Pollutant swapping in constructed agricultural wetlands

Freer, Adam and Quinton, John and Surridge, Ben and McNamara, Niall P. (2016) Pollutant swapping in constructed agricultural wetlands. PhD thesis, Lancaster University.

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Diffuse agricultural pollution presents a major challenge to global water quality management, requiring the adoption of new land management practices such as constructed agricultural wetlands. These wetlands, promoted in agri-environment schemes, may effectively intercept rainfall-mobilised phosphorus (P), nitrogen (N) and carbon (C). However, wetlands may potentially facilitate ‘pollutant swapping’: the transfer of one form or pathway of pollution for another, as a result of mitigation efforts. Retained pollutants may be remobilised through solubilisation or as the greenhouse gases (GHGs): methane (CH4), carbon dioxide (CO2) and nitrous oxide (N2O). Therefore this research examines the potential for agricultural wetlands to ‘swap’ local improvements in water quality, for (1) increased pollution to groundwaters and (2) to the atmosphere. GHG exchanges from an agricultural wetland (area 0.032 ha) in Cumbria, UK were monitored over an 18 month period, using floating gas chambers, ebullition traps and diffusive gas exchange models. While the wetland was a net sink of particulate C and N, mean net releases of CO2 (2249 – 5724 mg m-2 d -1 ), N2O (0.93 – 2.04 mg m-2 d -1 ) and CH4 (169 - 456 mg m -2 d -1 ) were significantly greater than those from adjacent riparian land. Wetland releases of CH4 were most significant in terms of potential atmospheric impact compared to other wetland GHG releases. Shallow groundwater samples extracted from a piezometer network surrounding the study site, illustrated that retained sediments acted as a source of NH4-N and DOC to surface and local groundwaters but mitigated leaching and outward transport of NO3-N to surface and groundwaters. Field and laboratory microcosm experiments demonstrated that pollutant swapping of GHGs and nutrients may be increased during periods of reduced water oxygen content associated with eutrophic conditions. In wetland designs with water depths >0.5 m, anoxic conditions may perpetuate in lower water column zones and facilitate increased CH4 and NH4-N production and storage. Additionally, microcosm studies identified that disturbance of bottom sediments by stormflow may elicit heightened GHG and nutrient releases. Therefore the net impact of wetland construction in catchments may need reconsiderations, with respect to the potentially detrimental effects on water and the atmosphere. However upscaling of observations suggests that wetland implementation in the UK is unlikely to significantly increase GHG budgets. Use of shallower wetlands with vegetation or inlet baffles may reduce CH4 emissions by encouraging oxidation and protecting sediments from storm flows.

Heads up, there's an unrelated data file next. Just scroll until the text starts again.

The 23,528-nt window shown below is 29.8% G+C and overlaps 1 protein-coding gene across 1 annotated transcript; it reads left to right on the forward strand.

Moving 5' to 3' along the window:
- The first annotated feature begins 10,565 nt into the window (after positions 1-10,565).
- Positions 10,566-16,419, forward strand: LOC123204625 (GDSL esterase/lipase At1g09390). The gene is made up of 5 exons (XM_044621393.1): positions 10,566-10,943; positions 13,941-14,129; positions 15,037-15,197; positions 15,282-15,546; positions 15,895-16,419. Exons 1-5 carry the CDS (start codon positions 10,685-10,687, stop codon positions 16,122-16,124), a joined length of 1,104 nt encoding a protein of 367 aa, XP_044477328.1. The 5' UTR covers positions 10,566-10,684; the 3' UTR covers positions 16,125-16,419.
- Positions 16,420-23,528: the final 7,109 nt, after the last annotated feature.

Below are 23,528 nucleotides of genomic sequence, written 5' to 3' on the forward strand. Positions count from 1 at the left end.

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Thesis (PhD)
?? greenhouse gasgroundwaterdiffuse pollutionmethane ??
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12 Sep 2016 13:26
Last Modified:
16 Jul 2024 05:36